My friends' points of view had a touch of antiscientific notions. But even relatively intelligent, atheistic people live in illusions they're able to control themselves completely and those who can't - are bad and unworthy.

If you're told you won't be someone's friend till you give up meds, what do they think they're going to get as a result - me in the hospital? I just told them to fuck off. And the other's point of view was: "you are going to take meds for life - so you're a goner, you're getting ready for the residential home".

Can they really be so stupid? They don't say so to people with diabetes or else. Where do they get such notions? And what about some people with schizophrenia working and leading normal lifes on meds? I know some people thinking the same way as normals, they don't take meds and live absorbed in their mad theories and delusions. I also know those who don't get much result from meds, and are deep into their paranoid theories all the same, only high doses of drugs make them a bit out of it. But I also know people for whom meds work out fine, at least for some symptomes, like paranoia, suicidal thoughts or tiredness. And I know several people who gave up meds and are not in this world anymore. They suicided.

We don't get stronger by giving up meds. Symptoms remain as well as the chemical inbalance and changes in the brain. Not all peopel are lucky to recover from schizophrenia. We're not superhuman beings and we can't cope with real illness by words and thoughts. Such views are dangerous for people themselves. Most of them don't experience a mental illness, but if they do, they're stubborn and risk their lives trying to cope themselves. I was that way too. It's even worse when antipsychiatric views come from normal people. It seems so cynical to let people live without medication and see what happens to them! Times of lobotomia and insuline coma are gone, the positives of modern meds are lots more than negative effects, new researches give hope for evolving in this sphere, and still intelligent people don't take the time to explore it and shape their views on facts, they shape their views on their own judgement. Their points of view is created with the help of horror movies and news headlines like "a psycho kills three people". Even though the real danger from mentally ill people is rather low, due to statistics, normals don't go into objective consideration. If one normal person commits a murder, we don't consider all normal people to be fulltime killers. But if one insane person kills someone, they forget about tens of thousands of innocent mentally ill people. Normals don't care for rational views on the mentally ill, they care for bright headlines and pathetic horror movies. Those who make science move forward and those who help patients and promote healthy views - are much less heard in the society.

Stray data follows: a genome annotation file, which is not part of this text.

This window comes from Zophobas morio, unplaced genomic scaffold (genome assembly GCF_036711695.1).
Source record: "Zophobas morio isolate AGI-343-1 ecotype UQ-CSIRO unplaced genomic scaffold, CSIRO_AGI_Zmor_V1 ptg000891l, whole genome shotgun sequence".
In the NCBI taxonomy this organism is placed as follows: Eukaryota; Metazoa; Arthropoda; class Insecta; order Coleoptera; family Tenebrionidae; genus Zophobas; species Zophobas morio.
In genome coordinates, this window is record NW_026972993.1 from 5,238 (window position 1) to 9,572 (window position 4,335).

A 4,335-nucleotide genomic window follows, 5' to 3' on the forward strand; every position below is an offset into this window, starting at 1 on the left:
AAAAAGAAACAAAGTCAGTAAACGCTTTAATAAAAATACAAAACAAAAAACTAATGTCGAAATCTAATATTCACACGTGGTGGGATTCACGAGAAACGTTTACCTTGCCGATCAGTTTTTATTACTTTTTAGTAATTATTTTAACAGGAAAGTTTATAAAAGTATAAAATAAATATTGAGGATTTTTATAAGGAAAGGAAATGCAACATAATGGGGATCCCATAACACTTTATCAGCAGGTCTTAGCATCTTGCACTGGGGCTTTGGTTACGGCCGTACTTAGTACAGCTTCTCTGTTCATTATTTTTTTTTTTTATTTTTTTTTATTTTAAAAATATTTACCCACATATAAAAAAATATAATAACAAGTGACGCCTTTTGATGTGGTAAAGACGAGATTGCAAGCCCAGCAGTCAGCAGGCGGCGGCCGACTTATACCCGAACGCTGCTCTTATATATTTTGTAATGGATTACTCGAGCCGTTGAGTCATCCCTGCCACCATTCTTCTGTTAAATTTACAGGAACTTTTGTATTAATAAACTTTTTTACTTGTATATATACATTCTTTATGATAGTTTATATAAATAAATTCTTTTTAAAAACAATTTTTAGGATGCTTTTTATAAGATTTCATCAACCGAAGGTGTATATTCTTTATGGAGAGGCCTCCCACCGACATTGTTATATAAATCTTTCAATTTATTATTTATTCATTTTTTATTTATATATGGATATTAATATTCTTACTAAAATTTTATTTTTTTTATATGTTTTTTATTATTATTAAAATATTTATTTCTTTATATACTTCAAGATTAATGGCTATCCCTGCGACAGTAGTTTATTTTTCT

I'd actually had more pity for a psycho who killed someone in a fit of madness, than to a normal murderer who killed in cold blood and with good consideration. He was conscious, so he is responsible. Consciousness is not a synonym of kindness. Sadly, fully conscious people promote cruel views that shape opinions and change lives of millions of mentally ill people to the worst. Stigma surrounds us everywhere. Why should I feel guilty in taking meds for my illness and to think, "oh, he wouldn't give up on me if I didn't take meds"? It seems some people like my intelligence, but not the way I attained part of it. They think it's "artificial" to be on meds. I'd say it's artificial to take any meds, and those who care only for absolutely healthy people, are not worthy themselves. I care for a person, no matter if one is physically or mentally ill. The person matters, not the illness.


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© Elena Grebennikova

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Childhood dreams

I remember myself from the age of four. We were standing near the house of my mother's friend and chatting with her daughter. We were wearing the same caps. Then I actually don't remember much. I knew we had long walks with my mother and father, went fishing and mushrooming, swimming and visiting our datcha, but it's vague. I only know I had a good childhood and I was happy. At five I started to read and my father showed me how to play chess. These two things were always the best in my life.